Fears rise of all-out war in Lebanon

Fears rise of all-out war in Lebanon

Lebanon hung between fears of all-out war and hopes of political compromise as government supporters and opponents battled with rockets and machine guns in the mountains overlooking Beirut.

The fighting saw the collapse of pro-government forces in the Aley region, a stronghold of anti-Syrian Druse leader Walid Jumblatt.

Beirut was quiet yesterday after Hezbollah gunmen left the streets, heeding an army call for the Shiite fighters to clear out. The city was the focus of four days of Sunni-Shiite clashes that culminated with Hezbollah seizing large swathes of Muslim West Beirut – demonstrating its military might in a showdown with the government.

Thirty-eight people have been killed since Wednesday, when a power struggle between the Hezbollah-led opposition and the US-backed government began erupting into the worst sectarian violence since Lebanon’s 1975-1990 civil war.

Arab foreign ministers urged the warring factions to immediately cease fighting and said they will send a delegation to try to broker a settlement between the Hezbollah-led opposition and US-backed government.

After an emergency meeting in Cairo yesterday on the Lebanon crisis, the Arab League issued a statement implicitly criticising the Shiite militant Hezbollah.

“The ministers reject the principle of resorting to armed violence to achieve political goals,” it said.

The violence was sparked when the government confronted Hezbollah with decisions to sack the chief of airport security for alleged ties to the militant group and to declare Hezbollah’s private telephone network illegal. Hezbollah leader Hassan Nasrallah said the decisions amounted to a declaration of war.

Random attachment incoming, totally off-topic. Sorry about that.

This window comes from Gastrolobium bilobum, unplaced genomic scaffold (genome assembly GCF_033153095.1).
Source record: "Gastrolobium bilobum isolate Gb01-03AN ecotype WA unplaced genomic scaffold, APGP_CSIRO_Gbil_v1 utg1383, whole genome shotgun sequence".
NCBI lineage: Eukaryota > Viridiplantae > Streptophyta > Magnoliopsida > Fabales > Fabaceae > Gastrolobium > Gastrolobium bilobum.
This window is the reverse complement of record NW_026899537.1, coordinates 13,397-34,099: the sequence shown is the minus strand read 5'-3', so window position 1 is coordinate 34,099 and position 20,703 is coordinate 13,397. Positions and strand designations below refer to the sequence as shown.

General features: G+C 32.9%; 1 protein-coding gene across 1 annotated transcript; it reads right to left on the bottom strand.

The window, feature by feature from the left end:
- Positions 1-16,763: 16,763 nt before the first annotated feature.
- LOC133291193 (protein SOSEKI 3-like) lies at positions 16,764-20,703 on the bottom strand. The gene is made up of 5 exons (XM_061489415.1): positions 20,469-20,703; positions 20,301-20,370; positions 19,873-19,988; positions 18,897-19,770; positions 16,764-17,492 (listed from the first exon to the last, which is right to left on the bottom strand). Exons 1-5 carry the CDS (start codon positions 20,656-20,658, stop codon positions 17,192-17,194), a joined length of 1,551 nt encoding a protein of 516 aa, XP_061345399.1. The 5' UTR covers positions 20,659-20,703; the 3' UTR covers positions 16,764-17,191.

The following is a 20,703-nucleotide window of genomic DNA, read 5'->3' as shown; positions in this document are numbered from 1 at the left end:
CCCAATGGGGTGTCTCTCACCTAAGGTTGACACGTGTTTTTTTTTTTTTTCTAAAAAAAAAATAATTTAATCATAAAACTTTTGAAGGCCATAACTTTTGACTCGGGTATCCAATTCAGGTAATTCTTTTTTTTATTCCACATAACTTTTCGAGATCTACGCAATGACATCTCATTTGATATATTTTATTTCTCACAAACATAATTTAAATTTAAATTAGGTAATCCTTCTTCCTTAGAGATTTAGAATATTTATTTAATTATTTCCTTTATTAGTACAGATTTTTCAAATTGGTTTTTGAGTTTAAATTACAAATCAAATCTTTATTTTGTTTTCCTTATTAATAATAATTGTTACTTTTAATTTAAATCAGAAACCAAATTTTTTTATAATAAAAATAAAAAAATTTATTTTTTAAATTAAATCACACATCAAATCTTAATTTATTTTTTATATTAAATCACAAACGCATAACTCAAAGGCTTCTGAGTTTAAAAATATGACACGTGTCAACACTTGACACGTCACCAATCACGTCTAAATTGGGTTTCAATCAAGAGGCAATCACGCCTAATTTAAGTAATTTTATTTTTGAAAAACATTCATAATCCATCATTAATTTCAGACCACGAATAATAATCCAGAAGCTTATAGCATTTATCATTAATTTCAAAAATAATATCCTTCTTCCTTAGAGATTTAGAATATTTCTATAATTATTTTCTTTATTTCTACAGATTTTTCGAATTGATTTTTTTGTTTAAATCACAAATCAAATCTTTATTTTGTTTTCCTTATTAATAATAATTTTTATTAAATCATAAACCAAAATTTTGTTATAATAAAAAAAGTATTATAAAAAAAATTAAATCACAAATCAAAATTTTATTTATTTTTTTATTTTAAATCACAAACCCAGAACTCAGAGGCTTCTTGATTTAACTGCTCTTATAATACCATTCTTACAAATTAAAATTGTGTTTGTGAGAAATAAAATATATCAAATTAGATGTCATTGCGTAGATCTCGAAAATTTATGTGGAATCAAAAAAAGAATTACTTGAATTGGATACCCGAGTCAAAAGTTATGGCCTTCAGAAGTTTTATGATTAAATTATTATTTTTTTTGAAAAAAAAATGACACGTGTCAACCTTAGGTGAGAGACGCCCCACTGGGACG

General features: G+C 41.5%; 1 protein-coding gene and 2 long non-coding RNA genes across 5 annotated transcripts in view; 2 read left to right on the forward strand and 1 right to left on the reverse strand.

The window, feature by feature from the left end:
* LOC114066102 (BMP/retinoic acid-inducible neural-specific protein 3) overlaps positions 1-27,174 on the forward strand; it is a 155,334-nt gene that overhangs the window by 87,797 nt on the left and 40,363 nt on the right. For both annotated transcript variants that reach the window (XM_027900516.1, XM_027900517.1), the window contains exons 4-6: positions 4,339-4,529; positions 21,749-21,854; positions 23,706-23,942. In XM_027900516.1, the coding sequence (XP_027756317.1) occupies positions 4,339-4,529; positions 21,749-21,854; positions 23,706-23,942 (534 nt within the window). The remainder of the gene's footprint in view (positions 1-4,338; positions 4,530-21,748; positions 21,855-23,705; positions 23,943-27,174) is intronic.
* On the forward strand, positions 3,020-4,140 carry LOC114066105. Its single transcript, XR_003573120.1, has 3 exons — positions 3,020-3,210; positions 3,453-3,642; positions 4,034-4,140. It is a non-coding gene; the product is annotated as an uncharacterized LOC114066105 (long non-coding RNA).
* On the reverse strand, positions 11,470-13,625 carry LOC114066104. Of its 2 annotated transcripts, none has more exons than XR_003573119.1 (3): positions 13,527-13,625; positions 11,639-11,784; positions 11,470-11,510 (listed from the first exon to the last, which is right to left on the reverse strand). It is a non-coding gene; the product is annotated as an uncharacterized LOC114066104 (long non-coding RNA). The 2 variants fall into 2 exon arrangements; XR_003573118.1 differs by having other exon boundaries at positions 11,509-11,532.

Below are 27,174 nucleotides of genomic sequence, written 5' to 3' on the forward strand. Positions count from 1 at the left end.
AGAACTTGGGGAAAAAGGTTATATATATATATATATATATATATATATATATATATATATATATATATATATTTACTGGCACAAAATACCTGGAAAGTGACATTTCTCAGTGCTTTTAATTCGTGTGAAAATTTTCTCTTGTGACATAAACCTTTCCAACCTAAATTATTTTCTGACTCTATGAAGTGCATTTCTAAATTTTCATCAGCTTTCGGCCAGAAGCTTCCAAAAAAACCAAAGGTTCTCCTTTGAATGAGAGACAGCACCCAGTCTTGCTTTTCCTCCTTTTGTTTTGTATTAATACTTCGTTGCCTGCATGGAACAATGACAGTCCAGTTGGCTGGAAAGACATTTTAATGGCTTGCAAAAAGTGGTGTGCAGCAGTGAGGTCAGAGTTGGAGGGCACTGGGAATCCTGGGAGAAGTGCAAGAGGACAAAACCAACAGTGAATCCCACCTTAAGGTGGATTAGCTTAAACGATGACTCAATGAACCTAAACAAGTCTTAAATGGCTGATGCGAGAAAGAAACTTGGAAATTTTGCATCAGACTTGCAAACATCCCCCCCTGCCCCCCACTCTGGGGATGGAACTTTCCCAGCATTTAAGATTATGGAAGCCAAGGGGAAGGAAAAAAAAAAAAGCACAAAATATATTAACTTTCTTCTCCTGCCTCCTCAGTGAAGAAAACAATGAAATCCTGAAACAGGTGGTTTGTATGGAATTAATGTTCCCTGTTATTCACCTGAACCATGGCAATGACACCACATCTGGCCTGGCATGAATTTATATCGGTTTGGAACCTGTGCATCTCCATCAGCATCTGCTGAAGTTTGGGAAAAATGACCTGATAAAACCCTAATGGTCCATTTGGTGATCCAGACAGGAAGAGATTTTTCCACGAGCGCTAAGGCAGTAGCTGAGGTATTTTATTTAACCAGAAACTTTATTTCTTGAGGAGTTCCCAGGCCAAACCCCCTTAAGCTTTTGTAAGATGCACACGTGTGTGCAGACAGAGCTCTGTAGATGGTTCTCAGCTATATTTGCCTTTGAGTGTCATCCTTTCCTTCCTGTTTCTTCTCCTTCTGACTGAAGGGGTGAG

Overnight, there were fierce clashes in the north, particularly in the city of Tripoli. One woman was killed.

Heavy fighting between government supporters and opponents broke out yesterday in the central mountain town of Aytat and surrounding areas, about nine miles from Beirut.

Pro-government supporters of Jumblatt and Shiite gunmen and their allies exchanged rockets and machine-gun fire, security officials said.

As the fighting raged in the mountain region, the violence spread to the nearby towns of Kayfoun, Qamatiyeh, Bchamoun and Chouweifat.

The area had been controlled mostly by Jumblatt’s Progressive Socialist Party and its militia. Hezbollah on Saturday accused Jumblatt’s followers of killing two of their supporters and kidnapping a third.

Lebanon prime minister Fuad Saniora said the Cabinet would meet this week to decide what to do about the two decisions against Hezbollah that sparked the violence.

Hezbollah’s show of force in Beirut was a blow to Washington. The US has long considered Hezbollah a terrorist group and condemned its ties to Syria and Iran. The Bush administration has been a strong supporter of Saniora’s government and its army for the last three years.

The conflict has heightened concerns in the Middle East and the West over Iran’s growing influence and its intentions in the region.

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